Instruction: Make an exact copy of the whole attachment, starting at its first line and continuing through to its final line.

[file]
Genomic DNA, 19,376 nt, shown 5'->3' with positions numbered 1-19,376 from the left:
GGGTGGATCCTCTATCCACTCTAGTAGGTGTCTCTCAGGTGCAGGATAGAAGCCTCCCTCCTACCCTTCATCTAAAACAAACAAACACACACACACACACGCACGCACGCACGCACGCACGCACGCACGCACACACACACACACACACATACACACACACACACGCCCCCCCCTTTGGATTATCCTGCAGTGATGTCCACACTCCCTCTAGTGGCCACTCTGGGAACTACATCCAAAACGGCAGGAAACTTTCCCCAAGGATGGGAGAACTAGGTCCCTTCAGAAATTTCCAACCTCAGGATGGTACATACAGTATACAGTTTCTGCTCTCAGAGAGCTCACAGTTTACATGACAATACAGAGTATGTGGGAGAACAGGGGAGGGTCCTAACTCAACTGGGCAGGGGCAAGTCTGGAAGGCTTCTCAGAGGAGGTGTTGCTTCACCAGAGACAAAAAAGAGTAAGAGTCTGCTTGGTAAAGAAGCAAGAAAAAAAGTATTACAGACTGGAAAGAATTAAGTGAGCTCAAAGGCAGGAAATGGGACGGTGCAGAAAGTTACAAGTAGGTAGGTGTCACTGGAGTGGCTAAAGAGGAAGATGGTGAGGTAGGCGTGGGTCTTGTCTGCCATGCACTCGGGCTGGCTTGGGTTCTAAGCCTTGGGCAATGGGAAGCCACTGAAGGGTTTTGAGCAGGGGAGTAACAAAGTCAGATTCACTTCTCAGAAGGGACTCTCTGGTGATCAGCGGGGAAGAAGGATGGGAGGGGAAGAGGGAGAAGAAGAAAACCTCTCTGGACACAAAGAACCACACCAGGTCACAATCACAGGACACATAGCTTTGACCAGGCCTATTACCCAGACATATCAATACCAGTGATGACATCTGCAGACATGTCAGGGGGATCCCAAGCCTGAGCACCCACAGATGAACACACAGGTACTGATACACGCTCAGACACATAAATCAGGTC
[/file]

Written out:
Genomic DNA, 19,376 nt, shown 5'->3' with positions numbered 1-19,376 from the left:
GGGTGGATCCTCTATCCACTCTAGTAGGTGTCTCTCAGGTGCAGGATAGAAGCCTCCCTCCTACCCTTCATCTAAAACAAACAAACACACACACACACACGCACGCACGCACGCACGCACGCACGCACGCACACACACACACACACACATACACACACACACACGCCCCCCCCTTTGGATTATCCTGCAGTGATGTCCACACTCCCTCTAGTGGCCACTCTGGGAACTACATCCAAAACGGCAGGAAACTTTCCCCAAGGATGGGAGAACTAGGTCCCTTCAGAAATTTCCAACCTCAGGATGGTACATACAGTATACAGTTTCTGCTCTCAGAGAGCTCACAGTTTACATGACAATACAGAGTATGTGGGAGAACAGGGGAGGGTCCTAACTCAACTGGGCAGGGGCAAGTCTGGAAGGCTTCTCAGAGGAGGTGTTGCTTCACCAGAGACAAAAAAGAGTAAGAGTCTGCTTGGTAAAGAAGCAAGAAAAAAAGTATTACAGACTGGAAAGAATTAAGTGAGCTCAAAGGCAGGAAATGGGACGGTGCAGAAAGTTACAAGTAGGTAGGTGTCACTGGAGTGGCTAAAGAGGAAGATGGTGAGGTAGGCGTGGGTCTTGTCTGCCATGCACTCGGGCTGGCTTGGGTTCTAAGCCTTGGGCAATGGGAAGCCACTGAAGGGTTTTGAGCAGGGGAGTAACAAAGTCAGATTCACTTCTCAGAAGGGACTCTCTGGTGATCAGCGGGGAAGAAGGATGGGAGGGGAAGAGGGAGAAGAAGAAAACCTCTCTGGACACAAAGAACCACACCAGGTCACAATCACAGGACACATAGCTTTGACCAGGCCTATTACCCAGACATATCAATACCAGTGATGACATCTGCAGACATGTCAGGGGGATCCCAAGCCTGAGCACCCACAGATGAACACACAGGTACTGATACACGCTCAGACACATAAATCAGGTC